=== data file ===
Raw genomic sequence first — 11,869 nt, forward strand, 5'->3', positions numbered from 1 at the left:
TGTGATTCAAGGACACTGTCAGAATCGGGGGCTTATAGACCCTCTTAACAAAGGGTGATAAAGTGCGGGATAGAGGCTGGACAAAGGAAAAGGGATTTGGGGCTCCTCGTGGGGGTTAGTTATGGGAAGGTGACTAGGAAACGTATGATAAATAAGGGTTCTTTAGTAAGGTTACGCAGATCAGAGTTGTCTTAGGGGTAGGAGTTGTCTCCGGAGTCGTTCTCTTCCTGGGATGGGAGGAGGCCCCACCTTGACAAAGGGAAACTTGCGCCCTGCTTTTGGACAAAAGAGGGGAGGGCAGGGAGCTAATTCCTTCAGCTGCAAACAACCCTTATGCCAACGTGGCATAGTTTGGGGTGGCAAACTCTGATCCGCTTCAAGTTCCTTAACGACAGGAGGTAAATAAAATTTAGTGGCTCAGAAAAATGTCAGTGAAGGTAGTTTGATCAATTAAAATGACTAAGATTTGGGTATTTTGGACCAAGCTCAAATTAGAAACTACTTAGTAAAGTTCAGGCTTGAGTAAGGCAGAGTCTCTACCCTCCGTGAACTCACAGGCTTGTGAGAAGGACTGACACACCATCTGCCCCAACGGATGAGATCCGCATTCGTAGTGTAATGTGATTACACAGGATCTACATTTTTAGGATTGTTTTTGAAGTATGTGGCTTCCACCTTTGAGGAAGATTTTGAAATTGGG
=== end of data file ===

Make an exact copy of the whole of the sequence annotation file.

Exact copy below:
Raw genomic sequence first — 11,869 nt, forward strand, 5'->3', positions numbered from 1 at the left:
TGTGATTCAAGGACACTGTCAGAATCGGGGGCTTATAGACCCTCTTAACAAAGGGTGATAAAGTGCGGGATAGAGGCTGGACAAAGGAAAAGGGATTTGGGGCTCCTCGTGGGGGTTAGTTATGGGAAGGTGACTAGGAAACGTATGATAAATAAGGGTTCTTTAGTAAGGTTACGCAGATCAGAGTTGTCTTAGGGGTAGGAGTTGTCTCCGGAGTCGTTCTCTTCCTGGGATGGGAGGAGGCCCCACCTTGACAAAGGGAAACTTGCGCCCTGCTTTTGGACAAAAGAGGGGAGGGCAGGGAGCTAATTCCTTCAGCTGCAAACAACCCTTATGCCAACGTGGCATAGTTTGGGGTGGCAAACTCTGATCCGCTTCAAGTTCCTTAACGACAGGAGGTAAATAAAATTTAGTGGCTCAGAAAAATGTCAGTGAAGGTAGTTTGATCAATTAAAATGACTAAGATTTGGGTATTTTGGACCAAGCTCAAATTAGAAACTACTTAGTAAAGTTCAGGCTTGAGTAAGGCAGAGTCTCTACCCTCCGTGAACTCACAGGCTTGTGAGAAGGACTGACACACCATCTGCCCCAACGGATGAGATCCGCATTCGTAGTGTAATGTGATTACACAGGATCTACATTTTTAGGATTGTTTTTGAAGTATGTGGCTTCCACCTTTGAGGAAGATTTTGAAATTGGG